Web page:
Robust Optimization

 

Robust Optimization has its origins in modern Decision Theory, which stems from the 1950s. In the 1970s, it became an area of research in its own right within a wide range of academic fields, e.g. in Operations Research, Control Theory and Economics. Nowadays, Robust Optimization is regarded as a branch of Mathematical Optimization.

Classical Mathematical Optimization mostly solves problem formulations under the assumption that all input data is precisely measureable und no fluctuations are possible. In contrast, Robust Optimization takes uncertainties and inconsistencies into account in the optimization process, searching for externality-robust solutions.

For instance, let’s consider the planning problem involved in the construction of the new airport in Berlin. The project was divided into numerous work packages, which were to be processed consecutively. Each work package was allocated a processing duration, on the basis of which the total duration of the project and the relevant costs were calculated. The fact that the original completion date now lies far in the past and the project is nowhere near finished even today, illustrates that the assumption of precise measurement data is frequently unrealistic.

The mathematical methods developed by the Chair of Management Science at RWTH Aachen University and by other universities enable numerous variations of optimization under uncertainty. We distinguish between two fundamentally different approaches to robustness, both of which assume that externalities can be modeled by a (potentially large) number of scenarios;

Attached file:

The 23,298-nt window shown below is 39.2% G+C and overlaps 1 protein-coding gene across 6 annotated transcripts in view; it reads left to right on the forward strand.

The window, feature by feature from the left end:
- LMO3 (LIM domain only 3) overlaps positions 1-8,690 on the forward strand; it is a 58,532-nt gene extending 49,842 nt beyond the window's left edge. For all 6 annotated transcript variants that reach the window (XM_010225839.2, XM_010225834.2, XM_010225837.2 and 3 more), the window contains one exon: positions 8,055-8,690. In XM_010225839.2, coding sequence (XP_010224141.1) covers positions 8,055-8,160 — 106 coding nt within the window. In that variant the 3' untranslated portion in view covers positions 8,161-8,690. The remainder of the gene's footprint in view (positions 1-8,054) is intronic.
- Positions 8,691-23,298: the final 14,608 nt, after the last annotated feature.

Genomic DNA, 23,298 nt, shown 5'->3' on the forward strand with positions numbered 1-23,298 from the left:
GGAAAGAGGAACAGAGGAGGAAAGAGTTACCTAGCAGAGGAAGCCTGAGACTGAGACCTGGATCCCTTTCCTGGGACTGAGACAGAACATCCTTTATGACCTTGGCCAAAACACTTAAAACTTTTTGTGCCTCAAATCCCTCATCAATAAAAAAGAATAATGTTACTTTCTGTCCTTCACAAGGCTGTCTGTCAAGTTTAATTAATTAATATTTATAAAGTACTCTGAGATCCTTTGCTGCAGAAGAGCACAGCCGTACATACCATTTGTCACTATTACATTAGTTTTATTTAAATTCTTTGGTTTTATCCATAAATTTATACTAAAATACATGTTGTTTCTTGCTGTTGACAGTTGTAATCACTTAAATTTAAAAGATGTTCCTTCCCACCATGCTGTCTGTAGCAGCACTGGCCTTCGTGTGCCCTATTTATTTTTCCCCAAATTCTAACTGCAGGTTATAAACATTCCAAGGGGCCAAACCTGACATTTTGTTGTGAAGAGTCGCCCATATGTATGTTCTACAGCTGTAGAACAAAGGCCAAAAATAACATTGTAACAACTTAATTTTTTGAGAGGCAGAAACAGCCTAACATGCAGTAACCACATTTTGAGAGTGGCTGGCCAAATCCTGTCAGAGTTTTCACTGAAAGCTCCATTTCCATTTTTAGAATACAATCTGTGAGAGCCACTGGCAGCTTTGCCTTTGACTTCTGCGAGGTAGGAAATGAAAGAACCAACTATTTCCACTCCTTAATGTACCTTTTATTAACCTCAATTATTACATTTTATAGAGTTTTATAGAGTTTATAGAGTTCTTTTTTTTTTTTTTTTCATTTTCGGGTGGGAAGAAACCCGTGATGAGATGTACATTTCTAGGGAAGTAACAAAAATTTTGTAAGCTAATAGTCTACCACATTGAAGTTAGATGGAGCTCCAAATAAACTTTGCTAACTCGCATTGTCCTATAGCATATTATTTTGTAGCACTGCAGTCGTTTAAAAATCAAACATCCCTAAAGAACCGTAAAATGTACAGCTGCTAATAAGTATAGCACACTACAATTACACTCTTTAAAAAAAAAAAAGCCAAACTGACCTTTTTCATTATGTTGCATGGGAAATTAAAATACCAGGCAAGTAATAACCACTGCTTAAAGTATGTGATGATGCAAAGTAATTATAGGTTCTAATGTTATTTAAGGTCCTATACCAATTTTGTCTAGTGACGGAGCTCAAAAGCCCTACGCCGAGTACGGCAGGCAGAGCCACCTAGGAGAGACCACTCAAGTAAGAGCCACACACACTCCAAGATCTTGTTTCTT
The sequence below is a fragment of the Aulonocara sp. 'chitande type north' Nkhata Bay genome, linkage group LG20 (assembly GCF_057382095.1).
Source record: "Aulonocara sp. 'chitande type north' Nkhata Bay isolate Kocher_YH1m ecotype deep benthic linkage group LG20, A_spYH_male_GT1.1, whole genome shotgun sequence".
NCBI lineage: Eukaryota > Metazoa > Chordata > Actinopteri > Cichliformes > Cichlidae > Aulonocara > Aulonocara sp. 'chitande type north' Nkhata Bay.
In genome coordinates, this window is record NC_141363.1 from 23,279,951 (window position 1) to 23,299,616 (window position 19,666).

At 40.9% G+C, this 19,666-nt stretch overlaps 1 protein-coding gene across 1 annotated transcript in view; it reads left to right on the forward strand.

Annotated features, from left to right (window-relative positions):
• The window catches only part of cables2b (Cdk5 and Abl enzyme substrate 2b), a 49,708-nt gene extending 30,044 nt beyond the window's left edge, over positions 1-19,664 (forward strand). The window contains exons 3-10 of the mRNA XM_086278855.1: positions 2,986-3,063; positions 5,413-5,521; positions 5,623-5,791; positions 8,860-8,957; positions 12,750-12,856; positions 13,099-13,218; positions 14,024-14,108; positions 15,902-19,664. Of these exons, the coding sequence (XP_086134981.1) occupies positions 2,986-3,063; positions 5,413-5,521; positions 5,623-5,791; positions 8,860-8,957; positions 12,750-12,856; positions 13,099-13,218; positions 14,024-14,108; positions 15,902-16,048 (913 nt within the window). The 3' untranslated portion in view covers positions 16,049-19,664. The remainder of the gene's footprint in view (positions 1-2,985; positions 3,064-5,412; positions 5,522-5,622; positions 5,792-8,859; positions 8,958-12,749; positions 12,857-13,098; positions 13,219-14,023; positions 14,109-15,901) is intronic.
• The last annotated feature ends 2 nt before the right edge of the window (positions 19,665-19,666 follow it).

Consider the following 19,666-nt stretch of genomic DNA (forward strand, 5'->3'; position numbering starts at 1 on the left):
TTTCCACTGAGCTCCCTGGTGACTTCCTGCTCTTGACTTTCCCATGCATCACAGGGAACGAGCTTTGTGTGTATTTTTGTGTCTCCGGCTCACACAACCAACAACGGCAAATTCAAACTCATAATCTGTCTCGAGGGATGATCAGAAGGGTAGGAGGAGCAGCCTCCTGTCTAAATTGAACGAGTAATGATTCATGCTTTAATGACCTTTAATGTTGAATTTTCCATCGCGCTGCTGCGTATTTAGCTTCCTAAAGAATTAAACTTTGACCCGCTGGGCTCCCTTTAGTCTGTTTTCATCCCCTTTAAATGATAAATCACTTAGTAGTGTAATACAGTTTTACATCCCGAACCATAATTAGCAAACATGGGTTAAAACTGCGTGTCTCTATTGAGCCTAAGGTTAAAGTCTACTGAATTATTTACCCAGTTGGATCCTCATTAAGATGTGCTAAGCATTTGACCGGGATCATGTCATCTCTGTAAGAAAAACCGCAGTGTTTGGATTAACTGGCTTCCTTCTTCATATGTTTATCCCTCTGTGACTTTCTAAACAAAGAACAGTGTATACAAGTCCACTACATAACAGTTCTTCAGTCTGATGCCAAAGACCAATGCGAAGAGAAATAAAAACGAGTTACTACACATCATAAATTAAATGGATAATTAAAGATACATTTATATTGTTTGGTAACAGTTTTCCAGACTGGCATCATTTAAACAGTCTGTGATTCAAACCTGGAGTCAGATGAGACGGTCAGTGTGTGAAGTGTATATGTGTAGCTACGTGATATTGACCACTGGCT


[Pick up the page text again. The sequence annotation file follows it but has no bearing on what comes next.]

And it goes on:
• For worst case optimization, we are interested in finding solutions to optimization problems which are still feasible even in the worst case scenario. Among these, we look for one with the best objective function value (e.g. highest revenue). This type of optimization process implies a very pessimistic perspective which often forecasts the costs or the expected duration of a project in a very negative way. However, it does always deliver a feasible solution.
  • We can modifiy the above approach to compute more optimistic solutions. Instead of demanding that a solution should be feasible for all scenarios, we now consider solutions which have a high probability, e.g. 99 % of being feasible. In this case, we assume that every possible scenario occurs with some probability. Whereas this type of optimization process might yield a solution which is infeasible for some scenarios, the costs and the duration times can often be estimated much more precisely.

Both of these models of robustness find application in real life and pose different challenges for us. In many cases, classical optimization methods are not sufficient and new methods of Combinational Optimization and Mathematical Programming are needed. The Chair of Management Science in the School of Business and Economics at RWTH Aachen University plays an active role in developing such innovative methods and finding solutions to even the most difficult problems.